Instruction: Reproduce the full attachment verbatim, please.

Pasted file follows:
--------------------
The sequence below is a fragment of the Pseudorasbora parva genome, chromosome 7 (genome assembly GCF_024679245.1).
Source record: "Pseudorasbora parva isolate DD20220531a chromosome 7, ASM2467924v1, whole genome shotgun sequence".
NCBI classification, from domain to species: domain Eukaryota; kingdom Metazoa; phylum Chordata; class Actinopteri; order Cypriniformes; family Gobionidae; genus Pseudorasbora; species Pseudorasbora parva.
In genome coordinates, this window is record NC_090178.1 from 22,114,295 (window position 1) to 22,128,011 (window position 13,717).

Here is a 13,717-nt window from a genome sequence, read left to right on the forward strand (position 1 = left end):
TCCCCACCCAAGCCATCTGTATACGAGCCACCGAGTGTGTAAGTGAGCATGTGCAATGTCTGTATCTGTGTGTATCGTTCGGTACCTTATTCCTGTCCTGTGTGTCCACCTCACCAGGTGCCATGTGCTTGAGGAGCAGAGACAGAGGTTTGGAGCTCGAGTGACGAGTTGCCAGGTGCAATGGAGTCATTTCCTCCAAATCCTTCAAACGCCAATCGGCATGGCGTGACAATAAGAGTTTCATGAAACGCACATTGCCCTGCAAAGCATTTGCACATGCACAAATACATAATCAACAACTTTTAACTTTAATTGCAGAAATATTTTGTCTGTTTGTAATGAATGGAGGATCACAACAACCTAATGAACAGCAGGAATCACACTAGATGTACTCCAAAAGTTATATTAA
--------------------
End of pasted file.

The sequence below is a fragment of the Pseudorasbora parva genome, chromosome 7 (genome assembly GCF_024679245.1).
Source record: "Pseudorasbora parva isolate DD20220531a chromosome 7, ASM2467924v1, whole genome shotgun sequence".
NCBI classification, from domain to species: domain Eukaryota; kingdom Metazoa; phylum Chordata; class Actinopteri; order Cypriniformes; family Gobionidae; genus Pseudorasbora; species Pseudorasbora parva.
In genome coordinates, this window is record NC_090178.1 from 22,114,295 (window position 1) to 22,128,011 (window position 13,717).

Here is a 13,717-nt window from a genome sequence, read left to right on the forward strand (position 1 = left end):
TCCCCACCCAAGCCATCTGTATACGAGCCACCGAGTGTGTAAGTGAGCATGTGCAATGTCTGTATCTGTGTGTATCGTTCGGTACCTTATTCCTGTCCTGTGTGTCCACCTCACCAGGTGCCATGTGCTTGAGGAGCAGAGACAGAGGTTTGGAGCTCGAGTGACGAGTTGCCAGGTGCAATGGAGTCATTTCCTCCAAATCCTTCAAACGCCAATCGGCATGGCGTGACAATAAGAGTTTCATGAAACGCACATTGCCCTGCAAAGCATTTGCACATGCACAAATACATAATCAACAACTTTTAACTTTAATTGCAGAAATATTTTGTCTGTTTGTAATGAATGGAGGATCACAACAACCTAATGAACAGCAGGAATCACACTAGATGTACTCCAAAAGTTATATTAA